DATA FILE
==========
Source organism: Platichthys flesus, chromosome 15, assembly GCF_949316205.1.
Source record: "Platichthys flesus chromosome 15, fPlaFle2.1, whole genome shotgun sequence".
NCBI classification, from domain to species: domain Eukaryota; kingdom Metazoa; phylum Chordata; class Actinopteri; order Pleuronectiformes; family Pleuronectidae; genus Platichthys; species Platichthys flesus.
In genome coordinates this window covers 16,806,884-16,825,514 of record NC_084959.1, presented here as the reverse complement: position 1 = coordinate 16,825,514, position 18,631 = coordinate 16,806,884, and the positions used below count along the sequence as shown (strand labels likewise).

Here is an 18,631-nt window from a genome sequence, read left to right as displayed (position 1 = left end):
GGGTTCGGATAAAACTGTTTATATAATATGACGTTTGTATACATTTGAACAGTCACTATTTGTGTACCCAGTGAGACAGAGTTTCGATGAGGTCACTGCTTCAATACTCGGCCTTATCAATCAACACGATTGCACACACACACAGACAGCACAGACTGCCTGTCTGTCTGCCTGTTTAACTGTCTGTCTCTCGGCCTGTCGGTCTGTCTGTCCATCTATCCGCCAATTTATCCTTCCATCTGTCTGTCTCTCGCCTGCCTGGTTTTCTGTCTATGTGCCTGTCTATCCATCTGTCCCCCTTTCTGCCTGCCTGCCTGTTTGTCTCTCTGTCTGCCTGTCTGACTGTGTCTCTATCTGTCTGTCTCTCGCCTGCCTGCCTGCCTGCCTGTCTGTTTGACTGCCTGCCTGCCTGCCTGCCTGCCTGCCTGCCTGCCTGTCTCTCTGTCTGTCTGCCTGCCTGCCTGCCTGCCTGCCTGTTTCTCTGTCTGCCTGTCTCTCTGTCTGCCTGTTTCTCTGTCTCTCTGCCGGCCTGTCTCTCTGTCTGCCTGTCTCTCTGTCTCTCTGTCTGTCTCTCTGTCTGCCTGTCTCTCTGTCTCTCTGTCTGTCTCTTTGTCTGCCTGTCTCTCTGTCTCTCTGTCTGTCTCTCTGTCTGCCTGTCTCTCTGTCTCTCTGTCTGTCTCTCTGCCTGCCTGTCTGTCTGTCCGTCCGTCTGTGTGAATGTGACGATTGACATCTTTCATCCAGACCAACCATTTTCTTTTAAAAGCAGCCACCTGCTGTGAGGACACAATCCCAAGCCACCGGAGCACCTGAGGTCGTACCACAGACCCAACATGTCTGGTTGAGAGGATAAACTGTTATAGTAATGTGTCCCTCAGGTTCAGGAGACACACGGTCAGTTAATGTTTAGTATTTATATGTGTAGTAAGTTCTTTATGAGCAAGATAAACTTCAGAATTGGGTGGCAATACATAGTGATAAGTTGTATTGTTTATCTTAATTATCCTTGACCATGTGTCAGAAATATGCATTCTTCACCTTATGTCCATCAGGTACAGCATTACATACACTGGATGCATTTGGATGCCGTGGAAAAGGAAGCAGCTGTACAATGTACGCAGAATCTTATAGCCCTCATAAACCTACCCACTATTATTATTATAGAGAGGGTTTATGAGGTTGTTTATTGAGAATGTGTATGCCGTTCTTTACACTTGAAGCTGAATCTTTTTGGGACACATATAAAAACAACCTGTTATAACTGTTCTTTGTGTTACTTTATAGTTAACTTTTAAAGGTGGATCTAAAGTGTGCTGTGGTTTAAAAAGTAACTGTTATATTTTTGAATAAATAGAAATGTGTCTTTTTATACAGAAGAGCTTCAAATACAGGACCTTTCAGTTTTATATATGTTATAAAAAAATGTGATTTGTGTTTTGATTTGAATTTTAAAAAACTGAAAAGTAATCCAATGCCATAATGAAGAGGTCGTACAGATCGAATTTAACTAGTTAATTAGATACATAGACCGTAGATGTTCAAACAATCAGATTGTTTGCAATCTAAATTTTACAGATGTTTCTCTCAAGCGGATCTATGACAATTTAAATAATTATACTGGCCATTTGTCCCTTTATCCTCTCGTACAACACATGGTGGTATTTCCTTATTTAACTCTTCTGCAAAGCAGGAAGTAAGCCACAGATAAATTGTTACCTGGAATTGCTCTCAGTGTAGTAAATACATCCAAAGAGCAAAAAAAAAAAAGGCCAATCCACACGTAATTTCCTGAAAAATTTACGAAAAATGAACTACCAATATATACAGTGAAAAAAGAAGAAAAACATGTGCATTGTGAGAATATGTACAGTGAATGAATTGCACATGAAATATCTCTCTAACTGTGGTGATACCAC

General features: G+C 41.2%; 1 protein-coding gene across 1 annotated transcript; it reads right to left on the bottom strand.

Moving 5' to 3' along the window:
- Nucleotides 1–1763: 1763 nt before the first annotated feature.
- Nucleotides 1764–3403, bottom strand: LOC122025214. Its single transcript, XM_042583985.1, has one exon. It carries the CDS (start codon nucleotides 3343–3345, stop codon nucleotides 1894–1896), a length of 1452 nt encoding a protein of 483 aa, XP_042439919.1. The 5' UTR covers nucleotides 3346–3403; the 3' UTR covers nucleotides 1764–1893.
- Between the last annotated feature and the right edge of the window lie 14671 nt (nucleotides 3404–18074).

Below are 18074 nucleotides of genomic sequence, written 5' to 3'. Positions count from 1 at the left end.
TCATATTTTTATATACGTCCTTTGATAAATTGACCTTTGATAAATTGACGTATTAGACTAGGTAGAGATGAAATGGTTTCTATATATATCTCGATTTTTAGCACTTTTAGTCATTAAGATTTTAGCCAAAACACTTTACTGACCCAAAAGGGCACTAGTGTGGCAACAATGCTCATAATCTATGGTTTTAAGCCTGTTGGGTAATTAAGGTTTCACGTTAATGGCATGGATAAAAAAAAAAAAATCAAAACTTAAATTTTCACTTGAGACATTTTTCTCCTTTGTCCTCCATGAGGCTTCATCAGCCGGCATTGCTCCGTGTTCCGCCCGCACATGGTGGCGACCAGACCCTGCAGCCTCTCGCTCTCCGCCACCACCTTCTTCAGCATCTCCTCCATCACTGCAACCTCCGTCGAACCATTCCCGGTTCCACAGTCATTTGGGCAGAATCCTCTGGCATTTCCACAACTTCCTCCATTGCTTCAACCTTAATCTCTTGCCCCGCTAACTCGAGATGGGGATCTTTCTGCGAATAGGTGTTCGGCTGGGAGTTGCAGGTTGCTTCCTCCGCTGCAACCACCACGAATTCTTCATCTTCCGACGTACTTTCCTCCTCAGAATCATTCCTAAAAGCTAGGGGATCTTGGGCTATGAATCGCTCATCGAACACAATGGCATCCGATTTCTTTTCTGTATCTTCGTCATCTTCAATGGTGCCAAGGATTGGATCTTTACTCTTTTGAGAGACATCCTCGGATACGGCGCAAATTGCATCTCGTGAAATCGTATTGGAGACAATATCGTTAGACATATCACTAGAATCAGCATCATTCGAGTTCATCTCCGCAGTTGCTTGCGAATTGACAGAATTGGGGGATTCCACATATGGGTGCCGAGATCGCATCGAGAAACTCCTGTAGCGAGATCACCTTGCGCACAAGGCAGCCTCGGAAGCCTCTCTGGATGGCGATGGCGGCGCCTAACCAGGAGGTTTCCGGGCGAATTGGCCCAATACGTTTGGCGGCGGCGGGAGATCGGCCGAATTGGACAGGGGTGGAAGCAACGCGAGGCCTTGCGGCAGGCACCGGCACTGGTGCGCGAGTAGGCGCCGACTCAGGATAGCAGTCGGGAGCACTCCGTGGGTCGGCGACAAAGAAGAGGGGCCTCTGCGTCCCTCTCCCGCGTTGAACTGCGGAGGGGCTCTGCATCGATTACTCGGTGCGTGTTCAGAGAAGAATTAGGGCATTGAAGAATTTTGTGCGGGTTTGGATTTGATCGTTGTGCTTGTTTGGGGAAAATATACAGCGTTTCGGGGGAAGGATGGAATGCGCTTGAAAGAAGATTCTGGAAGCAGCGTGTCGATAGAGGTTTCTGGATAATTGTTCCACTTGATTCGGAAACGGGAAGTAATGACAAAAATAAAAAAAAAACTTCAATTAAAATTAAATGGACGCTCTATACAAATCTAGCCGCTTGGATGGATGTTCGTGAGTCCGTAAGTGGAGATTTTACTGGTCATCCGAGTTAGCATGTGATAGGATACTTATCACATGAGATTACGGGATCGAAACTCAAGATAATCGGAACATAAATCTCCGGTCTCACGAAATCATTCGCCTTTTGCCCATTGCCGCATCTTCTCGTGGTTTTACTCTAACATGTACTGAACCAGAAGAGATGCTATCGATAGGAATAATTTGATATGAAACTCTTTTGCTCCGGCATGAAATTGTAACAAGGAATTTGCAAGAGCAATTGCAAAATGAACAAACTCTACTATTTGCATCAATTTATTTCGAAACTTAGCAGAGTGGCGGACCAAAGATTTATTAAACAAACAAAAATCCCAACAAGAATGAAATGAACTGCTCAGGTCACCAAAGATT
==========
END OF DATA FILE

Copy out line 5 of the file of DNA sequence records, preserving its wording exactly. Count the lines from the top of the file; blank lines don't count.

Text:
Here is an 18,631-nt window from a genome sequence, read left to right as displayed (position 1 = left end):